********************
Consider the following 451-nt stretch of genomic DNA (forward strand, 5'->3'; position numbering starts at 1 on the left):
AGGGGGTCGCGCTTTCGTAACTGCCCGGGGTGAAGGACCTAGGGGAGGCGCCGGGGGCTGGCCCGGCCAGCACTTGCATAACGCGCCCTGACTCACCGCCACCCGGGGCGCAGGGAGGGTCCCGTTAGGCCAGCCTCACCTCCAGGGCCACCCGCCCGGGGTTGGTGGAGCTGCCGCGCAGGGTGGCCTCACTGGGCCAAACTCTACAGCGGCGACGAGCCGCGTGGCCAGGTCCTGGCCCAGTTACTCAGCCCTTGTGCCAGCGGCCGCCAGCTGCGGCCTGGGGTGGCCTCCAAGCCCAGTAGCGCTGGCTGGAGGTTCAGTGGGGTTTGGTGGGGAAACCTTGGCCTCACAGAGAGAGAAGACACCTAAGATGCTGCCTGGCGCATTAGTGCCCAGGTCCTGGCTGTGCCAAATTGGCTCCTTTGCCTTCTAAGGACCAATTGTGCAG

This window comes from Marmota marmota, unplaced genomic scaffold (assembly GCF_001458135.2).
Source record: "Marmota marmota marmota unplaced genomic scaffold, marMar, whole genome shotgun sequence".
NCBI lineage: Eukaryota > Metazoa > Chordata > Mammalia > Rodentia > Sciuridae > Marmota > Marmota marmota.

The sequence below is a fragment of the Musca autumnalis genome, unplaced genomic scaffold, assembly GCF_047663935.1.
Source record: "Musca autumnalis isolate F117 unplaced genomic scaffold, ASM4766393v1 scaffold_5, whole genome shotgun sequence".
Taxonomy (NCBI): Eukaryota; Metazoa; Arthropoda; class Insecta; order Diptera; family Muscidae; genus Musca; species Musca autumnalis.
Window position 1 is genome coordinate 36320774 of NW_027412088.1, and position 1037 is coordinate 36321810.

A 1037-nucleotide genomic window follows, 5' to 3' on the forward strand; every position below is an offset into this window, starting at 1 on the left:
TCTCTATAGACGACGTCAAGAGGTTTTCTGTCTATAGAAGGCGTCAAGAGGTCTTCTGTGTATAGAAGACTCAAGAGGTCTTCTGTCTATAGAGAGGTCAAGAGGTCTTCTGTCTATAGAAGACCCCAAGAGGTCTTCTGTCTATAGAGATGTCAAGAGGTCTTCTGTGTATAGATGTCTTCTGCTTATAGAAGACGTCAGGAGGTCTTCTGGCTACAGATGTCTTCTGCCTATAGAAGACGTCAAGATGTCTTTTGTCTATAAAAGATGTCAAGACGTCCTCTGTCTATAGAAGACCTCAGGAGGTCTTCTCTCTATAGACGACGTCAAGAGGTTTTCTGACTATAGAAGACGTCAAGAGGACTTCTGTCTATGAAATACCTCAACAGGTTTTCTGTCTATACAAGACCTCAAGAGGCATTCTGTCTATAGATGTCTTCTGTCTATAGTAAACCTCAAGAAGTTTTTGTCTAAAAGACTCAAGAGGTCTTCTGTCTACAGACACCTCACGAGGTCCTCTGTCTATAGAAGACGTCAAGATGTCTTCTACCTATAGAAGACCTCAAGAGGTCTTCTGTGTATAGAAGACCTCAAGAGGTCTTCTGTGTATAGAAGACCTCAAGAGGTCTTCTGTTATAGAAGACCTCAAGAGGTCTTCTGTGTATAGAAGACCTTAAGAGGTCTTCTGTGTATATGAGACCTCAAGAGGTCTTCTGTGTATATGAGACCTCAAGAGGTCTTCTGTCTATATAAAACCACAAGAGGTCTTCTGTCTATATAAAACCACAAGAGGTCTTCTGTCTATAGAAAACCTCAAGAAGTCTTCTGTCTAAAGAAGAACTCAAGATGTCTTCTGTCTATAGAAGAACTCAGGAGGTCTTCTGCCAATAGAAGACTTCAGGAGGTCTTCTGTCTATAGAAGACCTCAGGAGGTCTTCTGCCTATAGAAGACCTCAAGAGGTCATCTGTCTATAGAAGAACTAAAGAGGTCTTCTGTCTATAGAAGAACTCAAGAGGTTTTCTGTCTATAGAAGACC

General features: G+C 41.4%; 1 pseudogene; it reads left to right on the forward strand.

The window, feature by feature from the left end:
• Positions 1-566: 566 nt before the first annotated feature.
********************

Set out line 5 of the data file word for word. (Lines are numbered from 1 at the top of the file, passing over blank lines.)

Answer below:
NCBI lineage: Eukaryota > Metazoa > Chordata > Mammalia > Rodentia > Sciuridae > Marmota > Marmota marmota.